Monterey man swims across Lake Garfield to help fund weed cleanup
MONTEREY — It took him an hour and a half, but Paul Epstein swam the nearly two-mile length of Lake Garfield on Tuesday.
"The weeds were very bad on my swim," Epstein said. "They've gotten worse every year."
And that was the point of the swim — to raise money for cleaning up the lake's invasive milfoil problem.
The lake has been choked by Eurasian milfoil for years, but residents of this small town say this summer has been particularly bad and have advocated for an aggressive cleanup. The town government has set up a working group composed of owners of lakefront property, residents and Town Hall. The group hopes to have a solution by October.
In the meantime, Epstein moved forward with his fundraiser swim.
"I trained last year," he said as he dried off on the beach. "I wanted to see if it was doable."
Epstein set off from the lake's east side Monday morning at an area inaccessible except by boat. The lake curls out of sight from the town beach on the west side and opens up to the east into the lake's main body of water. That span took Epstein an hour. When he came around the corner, and into sight of the beach, he was on the home stretch.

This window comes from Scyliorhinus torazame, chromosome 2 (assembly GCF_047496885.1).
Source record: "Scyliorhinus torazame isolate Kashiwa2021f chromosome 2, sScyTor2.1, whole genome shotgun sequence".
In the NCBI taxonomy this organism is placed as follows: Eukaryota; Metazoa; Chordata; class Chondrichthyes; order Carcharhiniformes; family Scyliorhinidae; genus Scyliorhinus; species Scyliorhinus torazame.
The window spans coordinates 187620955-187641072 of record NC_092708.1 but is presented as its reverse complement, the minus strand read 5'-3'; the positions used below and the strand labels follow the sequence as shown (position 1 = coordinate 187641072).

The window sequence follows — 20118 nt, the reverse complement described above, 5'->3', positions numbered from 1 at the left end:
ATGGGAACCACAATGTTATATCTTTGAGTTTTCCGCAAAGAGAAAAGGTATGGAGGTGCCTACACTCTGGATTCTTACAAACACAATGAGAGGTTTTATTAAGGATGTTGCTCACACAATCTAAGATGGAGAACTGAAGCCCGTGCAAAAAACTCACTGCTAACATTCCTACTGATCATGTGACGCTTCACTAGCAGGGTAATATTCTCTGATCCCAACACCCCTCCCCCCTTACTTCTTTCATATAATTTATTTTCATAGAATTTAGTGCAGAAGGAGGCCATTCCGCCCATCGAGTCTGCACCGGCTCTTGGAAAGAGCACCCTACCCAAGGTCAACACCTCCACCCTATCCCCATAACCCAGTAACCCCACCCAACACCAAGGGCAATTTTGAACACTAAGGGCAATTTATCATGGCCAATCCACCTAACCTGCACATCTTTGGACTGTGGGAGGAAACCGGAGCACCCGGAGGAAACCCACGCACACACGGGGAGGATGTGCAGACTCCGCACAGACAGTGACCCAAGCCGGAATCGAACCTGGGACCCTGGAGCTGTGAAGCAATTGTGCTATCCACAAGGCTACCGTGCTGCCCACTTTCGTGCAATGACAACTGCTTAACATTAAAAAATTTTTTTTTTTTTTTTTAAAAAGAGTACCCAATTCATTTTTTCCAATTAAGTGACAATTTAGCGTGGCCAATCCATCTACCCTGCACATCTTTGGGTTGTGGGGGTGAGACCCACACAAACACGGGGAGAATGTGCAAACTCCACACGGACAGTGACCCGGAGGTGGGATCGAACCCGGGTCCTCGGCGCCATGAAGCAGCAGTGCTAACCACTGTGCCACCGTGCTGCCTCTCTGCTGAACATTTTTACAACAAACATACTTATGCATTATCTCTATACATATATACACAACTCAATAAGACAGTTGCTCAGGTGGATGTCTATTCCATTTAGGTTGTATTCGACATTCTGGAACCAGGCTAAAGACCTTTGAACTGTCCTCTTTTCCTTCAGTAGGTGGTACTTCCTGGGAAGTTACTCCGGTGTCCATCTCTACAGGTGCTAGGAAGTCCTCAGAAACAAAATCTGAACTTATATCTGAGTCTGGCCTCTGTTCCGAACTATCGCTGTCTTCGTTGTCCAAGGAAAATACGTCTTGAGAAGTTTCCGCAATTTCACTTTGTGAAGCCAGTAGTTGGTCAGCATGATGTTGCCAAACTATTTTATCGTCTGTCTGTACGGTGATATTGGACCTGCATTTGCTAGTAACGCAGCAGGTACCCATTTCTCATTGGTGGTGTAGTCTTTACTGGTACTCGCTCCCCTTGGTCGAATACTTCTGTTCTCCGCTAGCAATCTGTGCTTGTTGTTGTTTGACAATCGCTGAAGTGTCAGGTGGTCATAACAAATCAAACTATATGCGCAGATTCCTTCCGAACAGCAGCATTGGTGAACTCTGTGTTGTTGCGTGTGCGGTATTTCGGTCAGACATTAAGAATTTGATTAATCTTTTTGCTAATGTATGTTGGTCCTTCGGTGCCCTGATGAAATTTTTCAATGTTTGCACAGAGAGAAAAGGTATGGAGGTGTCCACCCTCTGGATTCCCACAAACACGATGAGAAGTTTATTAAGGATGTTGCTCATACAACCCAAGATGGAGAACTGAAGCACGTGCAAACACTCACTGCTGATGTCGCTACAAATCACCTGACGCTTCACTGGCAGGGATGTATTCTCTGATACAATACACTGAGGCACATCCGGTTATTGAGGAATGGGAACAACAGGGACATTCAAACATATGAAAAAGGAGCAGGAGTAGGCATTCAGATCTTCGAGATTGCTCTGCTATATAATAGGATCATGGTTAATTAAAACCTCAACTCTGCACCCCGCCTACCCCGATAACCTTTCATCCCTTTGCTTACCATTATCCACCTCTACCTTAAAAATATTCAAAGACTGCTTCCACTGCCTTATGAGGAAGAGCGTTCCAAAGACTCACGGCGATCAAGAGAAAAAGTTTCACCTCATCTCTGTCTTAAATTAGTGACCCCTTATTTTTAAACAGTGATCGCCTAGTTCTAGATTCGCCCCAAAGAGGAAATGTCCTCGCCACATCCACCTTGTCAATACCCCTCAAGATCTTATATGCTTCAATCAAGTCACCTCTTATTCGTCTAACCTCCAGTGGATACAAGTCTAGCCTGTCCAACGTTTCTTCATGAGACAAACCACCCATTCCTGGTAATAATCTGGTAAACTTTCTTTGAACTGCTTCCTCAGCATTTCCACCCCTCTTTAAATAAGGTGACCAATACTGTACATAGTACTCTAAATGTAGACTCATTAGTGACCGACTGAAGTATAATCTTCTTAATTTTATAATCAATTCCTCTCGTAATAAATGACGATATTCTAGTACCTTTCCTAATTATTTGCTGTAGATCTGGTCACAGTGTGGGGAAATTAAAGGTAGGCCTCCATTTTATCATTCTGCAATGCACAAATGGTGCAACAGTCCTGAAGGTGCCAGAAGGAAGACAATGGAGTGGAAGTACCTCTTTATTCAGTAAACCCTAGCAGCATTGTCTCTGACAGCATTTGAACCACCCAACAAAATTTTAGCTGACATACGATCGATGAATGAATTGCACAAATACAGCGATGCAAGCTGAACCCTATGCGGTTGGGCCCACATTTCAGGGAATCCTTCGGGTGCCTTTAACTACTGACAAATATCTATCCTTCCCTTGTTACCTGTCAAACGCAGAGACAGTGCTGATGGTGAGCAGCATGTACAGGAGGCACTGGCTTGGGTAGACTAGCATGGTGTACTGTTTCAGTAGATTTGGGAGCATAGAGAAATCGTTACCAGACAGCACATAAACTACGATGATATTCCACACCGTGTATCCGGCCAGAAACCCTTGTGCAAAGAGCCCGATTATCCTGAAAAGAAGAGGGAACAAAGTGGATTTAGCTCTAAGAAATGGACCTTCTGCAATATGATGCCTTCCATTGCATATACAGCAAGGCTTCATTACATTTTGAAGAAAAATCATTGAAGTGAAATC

Jim Zell and his two sons, Caleb and Perry, paddled out in their canoe to meet Epstein by the lake's island at the eastern end of the town beach visibility. His wife, Jodi Ratner, waited for them at the beach.
"We've had a house in Monterey for 23 years," she said. "They came to cheer [Epstein] on."
Seymour Zager drove his boat alongside Epstein from start to finish. Zager said he was happy to spot the swimmer on his trek across the lake to keep him safe.
A small crowd awaited Epstein at the beach. He received applause as he swam through the public swimming area to the sand. Among those waiting was Don Welsch, a neighbor of Epstein's.
"I'm glad Paul is stepping up," Welsch said. "He's getting attention and money to solve the problem."
Epstein said he raised about $3,000 from approximately 40 donors. The lake has become increasingly filled with milfoil, he said, due to climate change and the recent warm winters in the region.
"I've never seen it this bad," he said. "I had to take action."
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